Researchers wanted to see how effective maternal vaccination was at preventing COVID-19 hospitalization of a baby within their first 6 months of life. Using this parameter, researchers found that vaccine effectiveness was:
- 61% overall
- lower (32%) in infants of mothers who had completed their vaccine series within the first 20 weeks of their pregnancy
- higher (80%) in infants of mothers who had completed their vaccine series 21 weeks or later into their pregnancy
How long does this protection last, though? Researchers aimed to find this out.
According to a
Overall, researchers found that antibody levels in babies whose mothers had been vaccinated against COVID-19 while pregnant stuck around for longer.
Six months after birth, 57% of babies born to vaccinated mothers still had detectable antibodies. Only 8% of babies whose mothers had COVID-19 during pregnancy had detectable antibodies.
It’s known that breastfeeding parents pass antibodies to their babies through breast milk. These antibodies can help protect a baby from various germs.
Antibodies made in response to COVID-19 vaccination have been detected in breast milk. Let’s look at a
The study included 84 breastfeeding mothers who provided 504 breast milk samples over the course of the study. After getting the first dose of the Pfizer-BioNTech vaccine, participants were followed up weekly for 6 weeks.
Researchers looked for two types of antibodies to COVID-19 called IgA and IgG. IgA is found earlier in the immune response. IgG appears later.
They found the amount of breast milk samples with IgA rose early after vaccination. They peaked at week 4 (1 week after the second dose) before beginning to drop at week 6.
Few breast milk samples contained IgG after the first vaccine dose. However, by weeks 4 and 6, more than 90% of breast milk samples had detectable IgG.
This all sounds great, right? There are some caveats: The number of participants was small, and it’s unknown how long these antibodies last or the strength of protection they provide to a baby. More research will help find these things out, though.
COVID-19 vaccine recommendations during pregnancy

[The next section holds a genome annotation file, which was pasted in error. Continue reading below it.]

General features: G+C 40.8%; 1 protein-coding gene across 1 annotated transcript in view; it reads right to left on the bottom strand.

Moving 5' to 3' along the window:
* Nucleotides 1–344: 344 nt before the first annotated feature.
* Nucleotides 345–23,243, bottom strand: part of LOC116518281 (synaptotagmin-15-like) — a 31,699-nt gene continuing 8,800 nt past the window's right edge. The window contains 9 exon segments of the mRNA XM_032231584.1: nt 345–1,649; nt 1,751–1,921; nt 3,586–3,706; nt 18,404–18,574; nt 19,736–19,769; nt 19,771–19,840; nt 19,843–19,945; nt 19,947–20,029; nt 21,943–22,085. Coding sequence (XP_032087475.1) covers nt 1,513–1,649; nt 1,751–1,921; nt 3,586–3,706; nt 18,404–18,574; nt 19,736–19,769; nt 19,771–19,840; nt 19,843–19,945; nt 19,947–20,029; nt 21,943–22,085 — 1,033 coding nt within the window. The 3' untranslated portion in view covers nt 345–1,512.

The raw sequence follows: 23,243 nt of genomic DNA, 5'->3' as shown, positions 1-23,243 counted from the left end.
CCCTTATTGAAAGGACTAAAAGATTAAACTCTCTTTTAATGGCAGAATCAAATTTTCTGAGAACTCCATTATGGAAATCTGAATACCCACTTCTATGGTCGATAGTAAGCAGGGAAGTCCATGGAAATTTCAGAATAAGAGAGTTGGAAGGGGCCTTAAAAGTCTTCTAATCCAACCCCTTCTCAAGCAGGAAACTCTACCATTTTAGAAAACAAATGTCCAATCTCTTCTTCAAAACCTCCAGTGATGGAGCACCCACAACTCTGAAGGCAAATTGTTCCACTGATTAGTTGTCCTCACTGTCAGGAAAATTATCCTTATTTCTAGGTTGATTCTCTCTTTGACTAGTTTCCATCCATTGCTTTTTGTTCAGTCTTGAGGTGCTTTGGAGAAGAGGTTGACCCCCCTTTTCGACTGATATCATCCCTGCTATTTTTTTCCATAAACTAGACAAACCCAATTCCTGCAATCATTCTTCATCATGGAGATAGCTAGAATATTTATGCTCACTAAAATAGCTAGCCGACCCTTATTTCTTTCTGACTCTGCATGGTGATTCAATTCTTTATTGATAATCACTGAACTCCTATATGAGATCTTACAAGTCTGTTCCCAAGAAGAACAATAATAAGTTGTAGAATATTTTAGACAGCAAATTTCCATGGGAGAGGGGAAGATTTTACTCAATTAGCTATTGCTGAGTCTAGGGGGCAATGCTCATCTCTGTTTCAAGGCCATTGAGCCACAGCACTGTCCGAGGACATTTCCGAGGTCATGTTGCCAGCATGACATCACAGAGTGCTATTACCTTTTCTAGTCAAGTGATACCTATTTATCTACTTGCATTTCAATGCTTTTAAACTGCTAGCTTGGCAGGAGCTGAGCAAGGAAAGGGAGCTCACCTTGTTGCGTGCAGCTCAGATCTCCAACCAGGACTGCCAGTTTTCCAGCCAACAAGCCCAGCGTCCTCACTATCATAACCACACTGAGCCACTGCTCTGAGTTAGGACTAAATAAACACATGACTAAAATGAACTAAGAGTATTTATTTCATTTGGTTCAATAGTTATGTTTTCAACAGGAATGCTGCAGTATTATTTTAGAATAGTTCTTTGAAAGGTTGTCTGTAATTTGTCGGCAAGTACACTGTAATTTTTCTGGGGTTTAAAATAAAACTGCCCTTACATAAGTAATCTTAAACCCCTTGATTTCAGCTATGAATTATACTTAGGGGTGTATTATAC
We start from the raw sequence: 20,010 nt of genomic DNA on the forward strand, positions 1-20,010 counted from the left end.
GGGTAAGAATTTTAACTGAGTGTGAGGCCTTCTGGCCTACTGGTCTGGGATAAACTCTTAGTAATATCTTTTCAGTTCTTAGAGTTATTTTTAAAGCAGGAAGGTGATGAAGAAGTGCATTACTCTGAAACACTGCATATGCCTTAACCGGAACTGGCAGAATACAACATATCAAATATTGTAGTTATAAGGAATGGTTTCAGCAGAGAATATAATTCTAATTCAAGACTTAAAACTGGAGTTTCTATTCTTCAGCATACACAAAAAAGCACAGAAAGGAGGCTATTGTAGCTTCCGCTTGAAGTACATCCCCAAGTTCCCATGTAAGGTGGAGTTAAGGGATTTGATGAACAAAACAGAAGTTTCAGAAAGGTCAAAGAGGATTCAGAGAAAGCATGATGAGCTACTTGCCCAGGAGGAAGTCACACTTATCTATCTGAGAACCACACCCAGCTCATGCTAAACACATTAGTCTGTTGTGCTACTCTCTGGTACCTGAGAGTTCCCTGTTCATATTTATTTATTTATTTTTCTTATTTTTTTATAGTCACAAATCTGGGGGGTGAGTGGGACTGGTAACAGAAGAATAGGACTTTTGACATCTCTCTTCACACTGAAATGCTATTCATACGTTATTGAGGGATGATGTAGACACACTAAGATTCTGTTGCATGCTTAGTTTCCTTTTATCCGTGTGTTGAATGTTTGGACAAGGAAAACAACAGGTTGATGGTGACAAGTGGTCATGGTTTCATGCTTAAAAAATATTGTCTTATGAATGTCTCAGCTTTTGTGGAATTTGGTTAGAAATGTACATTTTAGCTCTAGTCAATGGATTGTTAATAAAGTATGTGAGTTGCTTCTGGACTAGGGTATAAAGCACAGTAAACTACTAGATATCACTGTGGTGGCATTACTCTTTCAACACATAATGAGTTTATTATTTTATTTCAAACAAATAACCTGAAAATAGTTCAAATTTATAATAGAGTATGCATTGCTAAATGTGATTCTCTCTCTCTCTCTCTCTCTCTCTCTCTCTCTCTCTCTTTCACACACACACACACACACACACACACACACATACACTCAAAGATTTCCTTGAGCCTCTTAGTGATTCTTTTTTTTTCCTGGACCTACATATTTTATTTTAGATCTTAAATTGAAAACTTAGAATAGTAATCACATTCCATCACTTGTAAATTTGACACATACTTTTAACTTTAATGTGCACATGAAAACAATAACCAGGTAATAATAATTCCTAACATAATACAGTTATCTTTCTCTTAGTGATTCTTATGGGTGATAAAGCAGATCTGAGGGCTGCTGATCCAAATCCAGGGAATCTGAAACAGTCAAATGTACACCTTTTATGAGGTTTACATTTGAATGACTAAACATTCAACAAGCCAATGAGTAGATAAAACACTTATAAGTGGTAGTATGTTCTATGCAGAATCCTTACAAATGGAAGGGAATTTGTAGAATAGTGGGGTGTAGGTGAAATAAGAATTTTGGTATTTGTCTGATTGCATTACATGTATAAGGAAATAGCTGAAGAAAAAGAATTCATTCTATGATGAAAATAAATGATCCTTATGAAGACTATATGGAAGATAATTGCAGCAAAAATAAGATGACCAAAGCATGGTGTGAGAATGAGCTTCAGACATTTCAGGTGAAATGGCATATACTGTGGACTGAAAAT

We’ve done all this talking about COVID-19 vaccines and pregnancy, but what exactly are the COVID-19 vaccine recommendations, anyway?
As of writing, the
- All adults should receive a primary vaccine series of one of the following:
- two doses of the Pfizer-BioNTech mRNA vaccine, spaced 3 to 8 weeks apart
- two doses of the Moderna mRNA vaccine, spaced 4 to 8 weeks apart
- one dose of the Johnson & Johnson (J&J) adenovirus vector vaccine
- When eligible, adults can also get a booster shot. You’re eligible for a booster:
- 5 months after your primary mRNA vaccine series
- 2 months after the J&J vaccine
- MRNA vaccines are preferred over the J&J vaccine for both the primary series and the booster.
- Immunocompromised people have a
different schedulefor their primary vaccine series and boosters.
The COVID-19 vaccine is safe and effective during pregnancy. It’s vital for preventing serious illness and pregnancy complications from COVID-19.
The COVID-19 vaccine has not been associated with an increased risk of infertility, miscarriage, or other pregnancy and delivery complications.
In fact, vaccinated pregnant people can pass antibodies to their baby both through the placenta and breast milk. These antibodies can continue to protect babies after they’re born.
The COVID-19 vaccine is recommended for all people who are pregnant, breastfeeding, or plan to get pregnant. If you ever have questions or concerns about getting the COVID-19 vaccine, be sure to raise them with your doctor or another healthcare professional.